“We need a world where women don’t get harassed,” she said. “But that is not enough.” Male executives need to learn to treat women at work in the same way they treat men, Sandberg said.
She said more than 50% of male execs hesitate to take female underlings out for a one-one-one business dinner. But it’s vital that women get this kind of informal mentoring, Sandberg said, because it’s part of the grooming process. It’s a big part of the reason men get promoted over women. “It’s not because they’re more talented,” Sandberg said.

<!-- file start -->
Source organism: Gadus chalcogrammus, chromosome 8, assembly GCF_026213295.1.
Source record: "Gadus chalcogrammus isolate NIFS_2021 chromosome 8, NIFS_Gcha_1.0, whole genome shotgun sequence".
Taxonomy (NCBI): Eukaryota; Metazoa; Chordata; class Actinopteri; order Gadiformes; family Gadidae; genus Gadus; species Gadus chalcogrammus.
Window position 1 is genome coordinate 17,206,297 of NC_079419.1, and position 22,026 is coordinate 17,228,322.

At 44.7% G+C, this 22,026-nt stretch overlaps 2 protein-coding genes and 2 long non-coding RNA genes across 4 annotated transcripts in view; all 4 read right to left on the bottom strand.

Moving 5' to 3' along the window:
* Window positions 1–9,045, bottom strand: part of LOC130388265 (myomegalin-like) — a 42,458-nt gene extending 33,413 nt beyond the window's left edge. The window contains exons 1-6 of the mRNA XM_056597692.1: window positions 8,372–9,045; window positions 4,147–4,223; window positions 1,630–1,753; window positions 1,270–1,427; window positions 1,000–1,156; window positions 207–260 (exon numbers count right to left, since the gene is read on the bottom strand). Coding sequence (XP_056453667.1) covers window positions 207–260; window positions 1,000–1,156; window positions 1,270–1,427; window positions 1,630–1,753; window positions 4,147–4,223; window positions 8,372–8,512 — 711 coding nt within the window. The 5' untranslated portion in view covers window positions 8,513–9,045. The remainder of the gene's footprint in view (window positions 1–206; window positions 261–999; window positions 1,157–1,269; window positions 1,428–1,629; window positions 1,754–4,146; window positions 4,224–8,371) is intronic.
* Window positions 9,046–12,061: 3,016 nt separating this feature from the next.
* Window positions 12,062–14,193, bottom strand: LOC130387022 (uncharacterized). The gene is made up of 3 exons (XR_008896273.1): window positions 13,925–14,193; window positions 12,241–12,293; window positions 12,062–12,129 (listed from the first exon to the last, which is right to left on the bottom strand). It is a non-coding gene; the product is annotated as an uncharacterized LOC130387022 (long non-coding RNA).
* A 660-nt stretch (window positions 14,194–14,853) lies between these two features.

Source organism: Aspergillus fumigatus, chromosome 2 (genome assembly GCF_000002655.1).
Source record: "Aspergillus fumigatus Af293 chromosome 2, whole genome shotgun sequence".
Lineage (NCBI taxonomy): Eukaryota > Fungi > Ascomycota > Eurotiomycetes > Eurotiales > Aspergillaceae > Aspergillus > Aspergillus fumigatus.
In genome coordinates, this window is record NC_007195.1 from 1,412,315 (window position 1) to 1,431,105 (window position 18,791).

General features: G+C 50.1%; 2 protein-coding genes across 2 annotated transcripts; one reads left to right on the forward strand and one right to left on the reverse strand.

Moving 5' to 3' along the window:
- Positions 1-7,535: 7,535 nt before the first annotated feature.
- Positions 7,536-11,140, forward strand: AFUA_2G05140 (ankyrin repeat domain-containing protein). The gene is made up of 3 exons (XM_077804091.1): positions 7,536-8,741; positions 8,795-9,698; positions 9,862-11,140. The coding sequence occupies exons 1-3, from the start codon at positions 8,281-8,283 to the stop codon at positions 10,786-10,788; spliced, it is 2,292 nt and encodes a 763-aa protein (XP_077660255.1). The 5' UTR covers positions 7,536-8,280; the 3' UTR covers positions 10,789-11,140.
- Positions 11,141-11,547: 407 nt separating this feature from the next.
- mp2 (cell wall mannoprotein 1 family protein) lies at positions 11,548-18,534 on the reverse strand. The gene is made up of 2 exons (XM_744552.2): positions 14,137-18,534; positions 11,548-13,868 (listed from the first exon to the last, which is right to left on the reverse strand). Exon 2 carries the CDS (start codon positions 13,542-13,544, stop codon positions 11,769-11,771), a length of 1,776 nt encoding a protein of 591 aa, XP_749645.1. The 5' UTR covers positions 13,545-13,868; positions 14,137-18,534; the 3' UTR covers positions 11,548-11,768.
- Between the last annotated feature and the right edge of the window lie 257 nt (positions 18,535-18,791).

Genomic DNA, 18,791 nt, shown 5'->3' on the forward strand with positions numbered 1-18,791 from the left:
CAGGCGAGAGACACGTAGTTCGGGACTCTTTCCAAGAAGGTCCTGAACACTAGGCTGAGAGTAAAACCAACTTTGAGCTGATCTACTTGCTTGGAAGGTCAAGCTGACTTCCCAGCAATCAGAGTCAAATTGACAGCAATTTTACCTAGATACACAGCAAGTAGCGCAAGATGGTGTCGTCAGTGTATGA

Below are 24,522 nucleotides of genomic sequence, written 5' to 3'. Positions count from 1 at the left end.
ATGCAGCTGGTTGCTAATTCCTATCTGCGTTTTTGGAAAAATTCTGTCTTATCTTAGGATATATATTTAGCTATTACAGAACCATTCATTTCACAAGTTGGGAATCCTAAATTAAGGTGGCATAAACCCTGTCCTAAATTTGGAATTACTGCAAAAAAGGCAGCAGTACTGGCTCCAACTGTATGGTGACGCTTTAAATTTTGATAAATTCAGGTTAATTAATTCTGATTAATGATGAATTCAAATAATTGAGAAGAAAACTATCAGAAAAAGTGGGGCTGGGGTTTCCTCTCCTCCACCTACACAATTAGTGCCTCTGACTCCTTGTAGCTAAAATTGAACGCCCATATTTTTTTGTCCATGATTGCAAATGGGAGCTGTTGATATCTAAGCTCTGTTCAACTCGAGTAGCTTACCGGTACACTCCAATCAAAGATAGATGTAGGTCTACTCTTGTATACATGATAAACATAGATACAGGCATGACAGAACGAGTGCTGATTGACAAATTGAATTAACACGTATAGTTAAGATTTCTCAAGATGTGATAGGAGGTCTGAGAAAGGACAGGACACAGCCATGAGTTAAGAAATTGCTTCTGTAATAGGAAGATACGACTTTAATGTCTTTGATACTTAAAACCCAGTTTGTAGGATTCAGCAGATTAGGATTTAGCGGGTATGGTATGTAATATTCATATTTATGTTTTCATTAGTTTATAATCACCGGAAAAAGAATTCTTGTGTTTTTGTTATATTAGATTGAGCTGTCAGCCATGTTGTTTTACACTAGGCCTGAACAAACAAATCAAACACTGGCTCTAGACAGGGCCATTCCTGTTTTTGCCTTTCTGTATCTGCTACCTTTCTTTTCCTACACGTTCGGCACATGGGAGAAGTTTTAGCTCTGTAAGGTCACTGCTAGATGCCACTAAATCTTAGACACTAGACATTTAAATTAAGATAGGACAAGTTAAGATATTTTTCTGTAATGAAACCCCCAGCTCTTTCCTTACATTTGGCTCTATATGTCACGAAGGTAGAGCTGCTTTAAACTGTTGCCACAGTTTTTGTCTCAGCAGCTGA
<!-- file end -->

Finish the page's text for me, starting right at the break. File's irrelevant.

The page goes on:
She had this advice for male executives: “If they’re uncomfortable taking a woman out for dinner, they should stop taking men out for dinner.”
The statistic Sandberg cited probably comes from 2010 research by Sylvia Ann Hewlett, president of the Center for Work-Life Policy think tank. Hewlett found that 64% of male CEOs shy away from one-on-ones with subordinate women, and the feeling is often mutual: Half of female junior executives avoid such meetings too.
Without explicitly saying it, Sandberg suggested that the past year’s wave of sexual harassment revelations haven’t helped that situation.